A tribute to and a lament for Marshall McLuhan.  Five days a week, Tuesday through Saturday, I present one of McLuhan’s observations and talk about its relevance today.  300 ideas. 300 days.  300 posts.

Why do communications fail?

Marshall McLuhan (June 15, 1964, age 52).  That’s a good question.

I’m constantly amazed that anyone at any time can communicate anything to anyone else.  This morning, for example, Corinne asked me, “Do you think this dress makes me look fat?”

“What do you mean?” said I.

“Just what I said.”

“What was that?”


That I think is pretty typical of conversations between married couples.  And yet It seems to me that most of us assume that most of the time when we are communicating we are actually communicating even though, of course, we’re doing nothing of the sort.  The better assumption to make if you want to communicate is to assume you’ll be misunderstood.  Must run, I’m being interviewed at the CBC in 30 minutes.  I wonder where my lucky jacket is?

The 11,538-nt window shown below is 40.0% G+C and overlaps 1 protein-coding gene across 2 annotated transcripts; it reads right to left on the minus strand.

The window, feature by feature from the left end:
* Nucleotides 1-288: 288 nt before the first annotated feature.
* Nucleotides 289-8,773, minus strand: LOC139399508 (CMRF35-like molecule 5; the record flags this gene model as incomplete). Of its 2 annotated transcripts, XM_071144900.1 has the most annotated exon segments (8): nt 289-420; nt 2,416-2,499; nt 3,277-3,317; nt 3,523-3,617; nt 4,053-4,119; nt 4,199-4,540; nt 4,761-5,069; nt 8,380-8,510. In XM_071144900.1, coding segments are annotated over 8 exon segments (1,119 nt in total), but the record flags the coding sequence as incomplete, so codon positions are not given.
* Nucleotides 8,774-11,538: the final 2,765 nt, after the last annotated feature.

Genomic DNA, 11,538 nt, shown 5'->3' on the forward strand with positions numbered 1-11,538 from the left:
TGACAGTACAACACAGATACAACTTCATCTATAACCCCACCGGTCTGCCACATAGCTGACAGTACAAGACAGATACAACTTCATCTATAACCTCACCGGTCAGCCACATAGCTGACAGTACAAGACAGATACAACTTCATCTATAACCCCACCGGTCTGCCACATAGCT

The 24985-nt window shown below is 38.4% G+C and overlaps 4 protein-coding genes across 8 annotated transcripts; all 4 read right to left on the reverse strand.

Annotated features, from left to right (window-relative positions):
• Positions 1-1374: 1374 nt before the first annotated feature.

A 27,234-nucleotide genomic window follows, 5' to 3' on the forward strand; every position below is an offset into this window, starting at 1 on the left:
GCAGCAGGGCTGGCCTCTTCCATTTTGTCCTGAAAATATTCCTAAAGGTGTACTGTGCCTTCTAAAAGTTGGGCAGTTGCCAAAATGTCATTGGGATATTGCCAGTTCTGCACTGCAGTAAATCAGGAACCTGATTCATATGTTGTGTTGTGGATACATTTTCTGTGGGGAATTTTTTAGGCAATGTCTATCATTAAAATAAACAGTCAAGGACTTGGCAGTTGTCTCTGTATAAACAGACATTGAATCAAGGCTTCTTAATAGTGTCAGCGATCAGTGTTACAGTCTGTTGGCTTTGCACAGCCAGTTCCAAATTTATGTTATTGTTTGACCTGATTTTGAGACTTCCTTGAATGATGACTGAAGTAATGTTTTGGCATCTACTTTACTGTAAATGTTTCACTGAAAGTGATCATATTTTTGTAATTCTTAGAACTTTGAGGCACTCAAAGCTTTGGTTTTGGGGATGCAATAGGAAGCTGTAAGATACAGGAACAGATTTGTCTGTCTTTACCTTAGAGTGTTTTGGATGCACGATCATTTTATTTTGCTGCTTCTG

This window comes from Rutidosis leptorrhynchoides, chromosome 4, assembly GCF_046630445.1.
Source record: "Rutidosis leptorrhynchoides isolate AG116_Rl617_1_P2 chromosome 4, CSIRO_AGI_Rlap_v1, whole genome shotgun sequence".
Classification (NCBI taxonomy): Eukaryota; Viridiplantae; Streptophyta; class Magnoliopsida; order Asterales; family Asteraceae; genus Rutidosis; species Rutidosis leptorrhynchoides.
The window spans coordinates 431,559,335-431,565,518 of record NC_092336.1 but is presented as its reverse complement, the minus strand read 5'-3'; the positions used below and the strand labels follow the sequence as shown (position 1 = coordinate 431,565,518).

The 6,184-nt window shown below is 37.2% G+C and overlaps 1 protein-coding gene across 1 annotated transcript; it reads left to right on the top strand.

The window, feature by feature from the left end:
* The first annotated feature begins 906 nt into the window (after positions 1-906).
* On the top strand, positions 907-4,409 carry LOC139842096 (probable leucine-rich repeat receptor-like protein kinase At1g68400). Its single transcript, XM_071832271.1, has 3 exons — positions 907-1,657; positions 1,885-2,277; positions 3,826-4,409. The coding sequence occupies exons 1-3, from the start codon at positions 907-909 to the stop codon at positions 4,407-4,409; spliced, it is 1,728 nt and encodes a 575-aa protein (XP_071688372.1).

“Corinne?  Do you know where my tartan jacket is?

“The red or the green?

“The red, of course.”

“In the closet, on the right.”

“It’s not there.”

“Marshall, if I come up and find it hanging there.”

“Never mind.  I’ll find it myself.”


Me (February 2010, age 57).  That’s a good answer.

What if you began every conversation with the assumption that it was highly unlikely that you would be able to get your message across instead of the assumption that it was highly likely that your message would be understood?  You might want to keep a mental diary today, I know I will, to keep note of the number of successful and unsuccessful conversations you have – successful meaning understood and unsuccessful meaning misunderstood.  So far, as I write this, it’s early in the day and I’m 1 for 2.

Are misunderstandings more or less likely at home or at work?  In which setting are you more likely to assume you will be understood?

Cordially, Marshall and Me

Reading for this post

Letters of Marshall McLuhan, 1987, p.303

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Michael Hinton Saturday, March 6th, 2010
Permalink 1950s and 60s, Communication, Vol. 1 No Comments

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